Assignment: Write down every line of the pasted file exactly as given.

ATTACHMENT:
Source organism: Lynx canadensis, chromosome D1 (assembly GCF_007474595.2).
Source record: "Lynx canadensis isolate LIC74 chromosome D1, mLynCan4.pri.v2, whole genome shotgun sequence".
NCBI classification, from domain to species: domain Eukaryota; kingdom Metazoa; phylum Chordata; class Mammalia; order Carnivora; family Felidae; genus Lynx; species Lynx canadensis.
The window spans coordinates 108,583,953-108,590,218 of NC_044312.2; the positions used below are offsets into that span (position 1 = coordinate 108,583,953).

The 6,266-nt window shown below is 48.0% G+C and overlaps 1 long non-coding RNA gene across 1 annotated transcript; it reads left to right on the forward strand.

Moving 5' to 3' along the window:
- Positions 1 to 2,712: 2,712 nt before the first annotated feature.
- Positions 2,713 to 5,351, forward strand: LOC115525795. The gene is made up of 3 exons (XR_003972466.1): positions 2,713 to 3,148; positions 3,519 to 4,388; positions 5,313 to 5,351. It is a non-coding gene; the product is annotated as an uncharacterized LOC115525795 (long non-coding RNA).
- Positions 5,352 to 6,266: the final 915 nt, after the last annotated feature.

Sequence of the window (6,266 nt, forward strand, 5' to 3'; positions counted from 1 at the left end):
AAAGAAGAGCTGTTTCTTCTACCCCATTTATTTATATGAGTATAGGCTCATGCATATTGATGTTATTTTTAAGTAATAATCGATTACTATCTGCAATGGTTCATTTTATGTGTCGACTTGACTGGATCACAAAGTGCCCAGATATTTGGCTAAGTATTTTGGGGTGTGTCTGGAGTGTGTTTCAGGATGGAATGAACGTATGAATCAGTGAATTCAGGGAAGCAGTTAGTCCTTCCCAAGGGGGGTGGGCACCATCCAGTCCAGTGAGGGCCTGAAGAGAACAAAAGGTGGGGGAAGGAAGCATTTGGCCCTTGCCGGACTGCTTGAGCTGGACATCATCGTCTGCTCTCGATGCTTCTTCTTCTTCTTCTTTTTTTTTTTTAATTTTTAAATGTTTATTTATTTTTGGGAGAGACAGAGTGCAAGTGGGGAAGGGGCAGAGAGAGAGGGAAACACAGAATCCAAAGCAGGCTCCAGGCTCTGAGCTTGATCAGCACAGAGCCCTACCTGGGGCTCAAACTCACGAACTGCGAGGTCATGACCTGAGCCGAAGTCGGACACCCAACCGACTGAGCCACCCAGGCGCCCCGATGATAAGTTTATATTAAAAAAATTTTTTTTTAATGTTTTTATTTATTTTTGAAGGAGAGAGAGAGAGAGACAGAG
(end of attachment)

Source organism: Lynx canadensis, chromosome D1 (assembly GCF_007474595.2).
Source record: "Lynx canadensis isolate LIC74 chromosome D1, mLynCan4.pri.v2, whole genome shotgun sequence".
NCBI classification, from domain to species: domain Eukaryota; kingdom Metazoa; phylum Chordata; class Mammalia; order Carnivora; family Felidae; genus Lynx; species Lynx canadensis.
The window spans coordinates 108,583,953-108,590,218 of NC_044312.2; the positions used below are offsets into that span (position 1 = coordinate 108,583,953).

The 6,266-nt window shown below is 48.0% G+C and overlaps 1 long non-coding RNA gene across 1 annotated transcript; it reads left to right on the forward strand.

Moving 5' to 3' along the window:
- Positions 1 to 2,712: 2,712 nt before the first annotated feature.
- Positions 2,713 to 5,351, forward strand: LOC115525795. The gene is made up of 3 exons (XR_003972466.1): positions 2,713 to 3,148; positions 3,519 to 4,388; positions 5,313 to 5,351. It is a non-coding gene; the product is annotated as an uncharacterized LOC115525795 (long non-coding RNA).
- Positions 5,352 to 6,266: the final 915 nt, after the last annotated feature.

Sequence of the window (6,266 nt, forward strand, 5' to 3'; positions counted from 1 at the left end):
AAAGAAGAGCTGTTTCTTCTACCCCATTTATTTATATGAGTATAGGCTCATGCATATTGATGTTATTTTTAAGTAATAATCGATTACTATCTGCAATGGTTCATTTTATGTGTCGACTTGACTGGATCACAAAGTGCCCAGATATTTGGCTAAGTATTTTGGGGTGTGTCTGGAGTGTGTTTCAGGATGGAATGAACGTATGAATCAGTGAATTCAGGGAAGCAGTTAGTCCTTCCCAAGGGGGGTGGGCACCATCCAGTCCAGTGAGGGCCTGAAGAGAACAAAAGGTGGGGGAAGGAAGCATTTGGCCCTTGCCGGACTGCTTGAGCTGGACATCATCGTCTGCTCTCGATGCTTCTTCTTCTTCTTCTTTTTTTTTTTTAATTTTTAAATGTTTATTTATTTTTGGGAGAGACAGAGTGCAAGTGGGGAAGGGGCAGAGAGAGAGGGAAACACAGAATCCAAAGCAGGCTCCAGGCTCTGAGCTTGATCAGCACAGAGCCCTACCTGGGGCTCAAACTCACGAACTGCGAGGTCATGACCTGAGCCGAAGTCGGACACCCAACCGACTGAGCCACCCAGGCGCCCCGATGATAAGTTTATATTAAAAAAATTTTTTTTTAATGTTTTTATTTATTTTTGAAGGAGAGAGAGAGAGAGACAGAG